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Sorry J-RollóItís Official, The Seasonís Over!
2008-04-02 22:27
by Mike Carminati

Though their MVP-winning shortstop has predicted 100 wins this season, sadly the Phils' season is over. And not because they wasted a great effort by their actual number one pitcher Cole Hamels and lost 1-0 tonight. It was over after the opener really.

The Phils lost 11-6 thanks to a ninth-inning meltdown by putative closer Tom Gordon. While Gordon was inexplicable left in to receive his drubbing, the Phils crossed a line that history indicates is hard to overcome.

Only a handful of teams have given up at least eleven runs in their season opener and then gone on to make the playoffs, the last being the '06 A's. Only six teams allowed 11 at home in their opener—as the Phils did—and made the playoffs. And only one (the 1969 Miracle Mets) won one hundred games. So much for preseason predictions.

Here are the only teams to make the postseason after allowing 11 in their first game:

YrTeamWLPCTWon Div?Won WC?Won Lg?Won WS?RRAH/A
2006Oakland Athletics9369.574YNNN215H
1890Brooklyn Bridegrooms8643.667 YN915A
1908Detroit Tigers9063.588 YN815A
2005San Diego Padres8280.506YNNN1012A
1871Philadelphia Athletics217.750 Y 811A
1999Texas Rangers9567.586YNNN511H
1998Chicago Cubs9073.552NYNN611A
1890Louisville Colonels8844.667 YN811H
1891Boston Reds9342.689 Y 711A
1969New York Mets10062.617Y YY1011H
1926New York Yankees9163.591 YN1211A
1979Cincinnati Reds9071.559Y NN511H
2006Los Angeles Dodgers8874.543NYNN1011H
2000Chicago White Sox9567.586YNNN410A
2003Atlanta Braves10161.623YNNN210H
1882Cincinnati Red Stockings5525.688 Y 910H
2002New York Yankees10358.640YNNN310A
1950New York Yankees9856.636 YY1510A

The average winning percentage of a team that allowed more runs in their season opener is .466, which translates into a 75-97 record.

This is a team that historically likes to dig as deep a hole as possible at the beginning of the season. With Flash's help they may have dug themselves a tunnel on opening day.

By the way, if anyone is trying to plumb the depths of the hypocrisy and self-serving that the steroids issues has been to politicians, forget the highly partisan Roger Clemens circus and look no further than this little item. God bless Mr. Roorda. I'm sure the Cards appreciate his patronage:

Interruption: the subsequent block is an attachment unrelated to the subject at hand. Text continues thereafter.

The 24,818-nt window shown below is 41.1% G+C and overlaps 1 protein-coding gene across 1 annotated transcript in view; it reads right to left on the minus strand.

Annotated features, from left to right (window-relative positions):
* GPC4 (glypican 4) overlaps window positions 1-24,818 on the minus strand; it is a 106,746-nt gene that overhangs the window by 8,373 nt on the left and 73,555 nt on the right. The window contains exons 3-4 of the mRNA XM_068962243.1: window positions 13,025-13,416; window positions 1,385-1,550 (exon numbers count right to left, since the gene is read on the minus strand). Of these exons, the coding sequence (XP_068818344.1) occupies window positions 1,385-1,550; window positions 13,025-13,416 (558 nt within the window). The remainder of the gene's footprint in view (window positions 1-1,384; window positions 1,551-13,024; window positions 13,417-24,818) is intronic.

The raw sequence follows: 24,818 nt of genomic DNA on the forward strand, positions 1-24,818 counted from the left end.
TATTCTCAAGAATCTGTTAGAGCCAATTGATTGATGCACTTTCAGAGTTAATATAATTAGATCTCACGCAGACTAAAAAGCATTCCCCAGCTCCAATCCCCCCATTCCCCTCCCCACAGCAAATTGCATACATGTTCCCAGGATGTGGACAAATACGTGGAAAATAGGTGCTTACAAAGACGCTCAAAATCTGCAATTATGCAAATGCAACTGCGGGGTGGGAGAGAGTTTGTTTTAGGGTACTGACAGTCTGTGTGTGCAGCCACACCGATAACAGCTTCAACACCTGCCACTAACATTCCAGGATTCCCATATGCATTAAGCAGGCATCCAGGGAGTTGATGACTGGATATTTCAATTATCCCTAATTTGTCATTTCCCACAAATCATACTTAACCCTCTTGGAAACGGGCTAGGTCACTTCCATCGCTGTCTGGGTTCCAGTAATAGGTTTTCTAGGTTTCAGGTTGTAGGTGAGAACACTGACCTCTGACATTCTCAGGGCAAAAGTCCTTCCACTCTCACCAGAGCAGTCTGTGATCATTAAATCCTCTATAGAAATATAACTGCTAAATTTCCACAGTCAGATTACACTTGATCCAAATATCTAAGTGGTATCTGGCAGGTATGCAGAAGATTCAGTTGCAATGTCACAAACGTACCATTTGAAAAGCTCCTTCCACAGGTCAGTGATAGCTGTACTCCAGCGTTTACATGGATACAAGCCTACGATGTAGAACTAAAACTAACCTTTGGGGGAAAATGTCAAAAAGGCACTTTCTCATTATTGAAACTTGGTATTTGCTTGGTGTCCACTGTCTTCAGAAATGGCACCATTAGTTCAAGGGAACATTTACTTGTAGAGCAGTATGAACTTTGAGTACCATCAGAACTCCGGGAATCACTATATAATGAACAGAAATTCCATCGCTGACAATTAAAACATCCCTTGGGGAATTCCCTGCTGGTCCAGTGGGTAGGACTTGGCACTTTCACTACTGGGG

NEWS RELEASE

March 31, 2008

Missouri lawmaker takes on Major League Baseball

JEFFERSON CITY, Mo. – As Major League Baseball and its Player's Association discuss a new drug testing policy, Missouri State Representative Jeff Roorda has filed legislation to let the MLB know what he thinks the new standards should be.

He filed legislation today that would prohibit state tax credits from going to professional sports teams in a league that does not place at least a one-year ban on athletes who test positive for anabolic steroids.

MLB's current policy calls for such a ban only after the fourth failed test. Roorda's legislation would call on professional sports league to place such a ban on a player after the first violation.

"Since when in baseball is it four strikes and you're out?" Roorda, D-Barnhart, said. "What major league baseball and all professional sports leagues need are for their executives to step forward and take a strong stand to end the scandal of the steroid era. What we need is a modern-day Kenesaw Mountain Landis," Roorda added, referring to the legendary baseball commissioner who exiled the Chicago Black Sox in 1920 and sent a powerful message to all of Major League Baseball that gambling would not be tolerated.

Roorda, a rabid Cardinal fan, says he has been discouraged by some of the bruises recent scandals have left on the game. "Baseball is the most purely American game in all of sports. This is the game that, as a child, I would listen to on the radio and read about in books and play with friends on the corner lot. It is a sport that has produced countless heroes but today produces one scandal after another. Don't our kids deserve heroes too?"

Roorda says the time for action is now. "As a lawmaker, one of our most effective tools for righting wrongs is the use of economic incentives and disincentives," Roorda said. "As a state lawmaker, this sort of legislation is the only way I can send a message to the national sports leagues that have allowed steroids to become such a problem."

The bill, HB2502, was filed the same day as the St. Louis Cardinals' season opener, which Roorda will be attending this afternoon.
Comments
2008-04-03 01:40:58
1.   Yu-Hsing Chen
thats nothing compare to today.... where the Phils got 1 hit by ... Tim Reddings? o_O

as Bob Uecker said....

"1 hit? 1 damnnnnn hit?"

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